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Crossroads - The 1970s

Courtesy of ITV Global Entertainment Ltd

Main image of Crossroads - The 1970s
2,026 x 30 min eps, colour
ProducersReg Watson
 Jack Barton
Writers includePeter Ling
 Bazil Dawson
 Michala Crees
 Malcolm Hulke
 Paula Milne
 David Whitaker
Theme TuneTony Hatch

Cast: Jane Rossington (Jill Richardson/Harvey); Ann George (Amy Turtle); Susan Hanson (Diane Lawton/Parker/Hunter); Noele Gordon (Meg Richardson/Mortimer); Elisabeth Croft (Miss Tatum); Roger Tonge (Sandy Richardson); Ronald Allen (David Hunter); Jack Haig (Archie Gibbs); Edward Clayton (Stan Harvey); Joy Andrews (Tish Hope); John Bentley (Hugh Mortimer); Paul Henry (Benny Hawkins); David Fennell (Brian Jarvis)

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Life at the Crossroads motel becomes ever more complex with Meg and David Hunter at the heart of things.

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The 1970s saw Crossroads become the second most popular soap opera in the country after Coronation Street (ITV, 1960-). Noele Gordon was at the height of her fame, and dominated the Most Popular Female Personality category in the TV Times viewers' award for virtually the whole decade. But even at its zenith of popularity, the programme remained controversial. The broadcasting environment had changed since the 1960s, and most studio-based dramas had some leeway for scene retakes. Crossroads had no such luxury, and ATV refused to spend any more money to rectify this. The show's shortcomings were very evident when compared to other television drama, and the Independent Broadcasting Authority (IBA) watched on with an ever more baleful eye.

The increasingly bizarre and sensational plots that dominated the 1970s didn't help. Although the introduction of stoical motel manager David Hunter at least ensured that Meg was relieved of some dramatic duties, the series relied on a suspension of belief that proved beyond most viewers, but was no less entertaining for it. A summary is impossible, but notable events included Sandy's paralysis after a car crash, Meg's amnesia, simpleton farmhand Benny Hawkins's tragic wedding day, Amy Turtle's arrest on suspicion of being Soviet spy Amelia Turlovska, and Hugh Mortimer's off-screen death at the hands of a terrorist organisation in cahoots with David Hunter's son. In fairness, Crossroads occasionally grounded itself in reality, and the storyline involving Sandy's disability resulted in ATV funding an organisation called the Crossroads Care Attendant Scheme that is still in operation today; nor was this an isolated instance of the programme's social awareness.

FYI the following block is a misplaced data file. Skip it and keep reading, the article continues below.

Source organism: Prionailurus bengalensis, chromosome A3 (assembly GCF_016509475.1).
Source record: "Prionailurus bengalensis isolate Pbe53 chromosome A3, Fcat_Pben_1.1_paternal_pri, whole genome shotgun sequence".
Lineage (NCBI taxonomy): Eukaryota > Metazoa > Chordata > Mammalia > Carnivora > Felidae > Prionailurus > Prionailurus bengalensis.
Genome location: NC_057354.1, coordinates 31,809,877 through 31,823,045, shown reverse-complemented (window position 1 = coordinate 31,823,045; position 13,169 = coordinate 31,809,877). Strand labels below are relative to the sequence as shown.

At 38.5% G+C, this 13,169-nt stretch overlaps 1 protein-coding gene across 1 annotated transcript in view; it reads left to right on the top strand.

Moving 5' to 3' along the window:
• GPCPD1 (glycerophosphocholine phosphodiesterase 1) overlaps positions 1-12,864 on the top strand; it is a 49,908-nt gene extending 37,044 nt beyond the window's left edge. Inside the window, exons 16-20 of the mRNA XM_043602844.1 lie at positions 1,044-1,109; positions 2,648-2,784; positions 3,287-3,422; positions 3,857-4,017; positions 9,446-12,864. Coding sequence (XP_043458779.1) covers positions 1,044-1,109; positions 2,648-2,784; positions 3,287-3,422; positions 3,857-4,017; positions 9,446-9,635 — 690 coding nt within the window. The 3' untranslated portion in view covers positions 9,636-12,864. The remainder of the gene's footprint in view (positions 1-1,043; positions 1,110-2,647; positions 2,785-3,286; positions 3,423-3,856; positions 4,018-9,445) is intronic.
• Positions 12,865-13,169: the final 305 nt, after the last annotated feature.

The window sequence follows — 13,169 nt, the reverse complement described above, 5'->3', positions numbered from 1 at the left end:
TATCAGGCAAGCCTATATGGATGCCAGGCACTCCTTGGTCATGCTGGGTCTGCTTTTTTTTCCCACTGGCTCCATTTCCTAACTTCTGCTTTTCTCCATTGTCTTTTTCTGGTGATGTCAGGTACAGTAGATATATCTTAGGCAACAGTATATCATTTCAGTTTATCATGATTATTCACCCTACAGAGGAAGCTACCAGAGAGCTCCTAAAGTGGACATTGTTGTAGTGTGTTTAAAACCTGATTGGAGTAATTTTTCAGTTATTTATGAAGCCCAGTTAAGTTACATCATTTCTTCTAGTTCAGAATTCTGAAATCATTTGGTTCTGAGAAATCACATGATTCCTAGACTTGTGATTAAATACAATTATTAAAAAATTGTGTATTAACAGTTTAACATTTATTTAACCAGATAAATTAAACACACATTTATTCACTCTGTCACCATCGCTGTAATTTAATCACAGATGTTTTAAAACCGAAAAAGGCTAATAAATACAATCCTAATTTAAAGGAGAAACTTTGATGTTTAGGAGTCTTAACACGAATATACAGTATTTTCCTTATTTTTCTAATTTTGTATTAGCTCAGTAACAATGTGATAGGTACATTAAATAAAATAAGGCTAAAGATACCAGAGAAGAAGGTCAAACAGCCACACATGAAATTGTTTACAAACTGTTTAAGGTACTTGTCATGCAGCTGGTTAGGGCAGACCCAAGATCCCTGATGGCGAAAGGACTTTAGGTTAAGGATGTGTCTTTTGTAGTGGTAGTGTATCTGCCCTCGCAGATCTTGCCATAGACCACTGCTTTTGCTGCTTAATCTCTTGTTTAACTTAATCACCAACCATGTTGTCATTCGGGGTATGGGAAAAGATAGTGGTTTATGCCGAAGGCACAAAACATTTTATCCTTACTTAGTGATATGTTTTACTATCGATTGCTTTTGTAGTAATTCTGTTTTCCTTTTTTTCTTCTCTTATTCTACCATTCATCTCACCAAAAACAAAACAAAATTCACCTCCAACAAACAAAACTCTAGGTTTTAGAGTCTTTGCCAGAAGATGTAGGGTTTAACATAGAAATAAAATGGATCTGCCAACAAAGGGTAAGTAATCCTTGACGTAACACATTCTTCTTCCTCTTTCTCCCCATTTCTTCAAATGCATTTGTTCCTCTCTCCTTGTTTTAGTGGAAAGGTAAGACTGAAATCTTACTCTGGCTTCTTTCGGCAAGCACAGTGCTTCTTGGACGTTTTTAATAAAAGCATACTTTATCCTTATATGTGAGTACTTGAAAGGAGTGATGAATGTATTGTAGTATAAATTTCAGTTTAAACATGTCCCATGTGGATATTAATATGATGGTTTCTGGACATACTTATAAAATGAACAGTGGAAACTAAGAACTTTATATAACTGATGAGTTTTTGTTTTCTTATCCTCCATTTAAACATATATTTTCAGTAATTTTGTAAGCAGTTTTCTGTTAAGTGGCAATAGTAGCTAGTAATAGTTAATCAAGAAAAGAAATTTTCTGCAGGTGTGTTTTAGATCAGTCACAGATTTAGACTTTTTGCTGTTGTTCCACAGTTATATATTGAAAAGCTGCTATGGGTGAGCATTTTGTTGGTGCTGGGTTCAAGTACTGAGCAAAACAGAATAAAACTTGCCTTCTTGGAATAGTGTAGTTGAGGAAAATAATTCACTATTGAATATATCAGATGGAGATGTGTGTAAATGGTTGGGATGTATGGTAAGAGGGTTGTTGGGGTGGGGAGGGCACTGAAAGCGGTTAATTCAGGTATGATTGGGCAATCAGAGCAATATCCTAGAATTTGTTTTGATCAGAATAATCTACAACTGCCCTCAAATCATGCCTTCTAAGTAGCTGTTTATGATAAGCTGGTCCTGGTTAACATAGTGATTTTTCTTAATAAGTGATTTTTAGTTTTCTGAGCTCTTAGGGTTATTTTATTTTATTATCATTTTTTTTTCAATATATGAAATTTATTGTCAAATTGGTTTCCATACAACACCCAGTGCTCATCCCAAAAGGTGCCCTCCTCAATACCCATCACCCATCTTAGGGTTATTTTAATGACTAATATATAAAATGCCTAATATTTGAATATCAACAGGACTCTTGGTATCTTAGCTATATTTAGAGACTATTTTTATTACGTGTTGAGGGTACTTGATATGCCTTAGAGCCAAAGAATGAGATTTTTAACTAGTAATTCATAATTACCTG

The odder storylines were forgotten for a while when, in April 1975, Hugh and Meg finally tied the knot in Bimingham Cathedral. This episode was also significant because the occasion brought the different ITV regions into line, and the show became properly networked at last. Although the series never again achieved such high ratings, it remained much loved by viewers, if equally disliked by the critics. But behind the scenes, with Lew Grade no longer in control of ATV, and the franchise renewal coming up, the new executive board made attempts to improve ATV's output and appease the IBA. Crossroads remained too popular to tamper with at first, but further changes in the broadcasting environment were to leave it more vulnerable.

John Williams

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Video Clips
1. Haggis address (1:57)
2. Shughie's Bluff is called (1:44)
3. Thinking of the future (1:43)
4. Shughie's comeuppance (2:17)
Complete episode (19:23)
Crossroads (1964-88, 2001-03)
Crossroads - The 1960s
Crossroads - The 1980s
Crossroads - The 2000s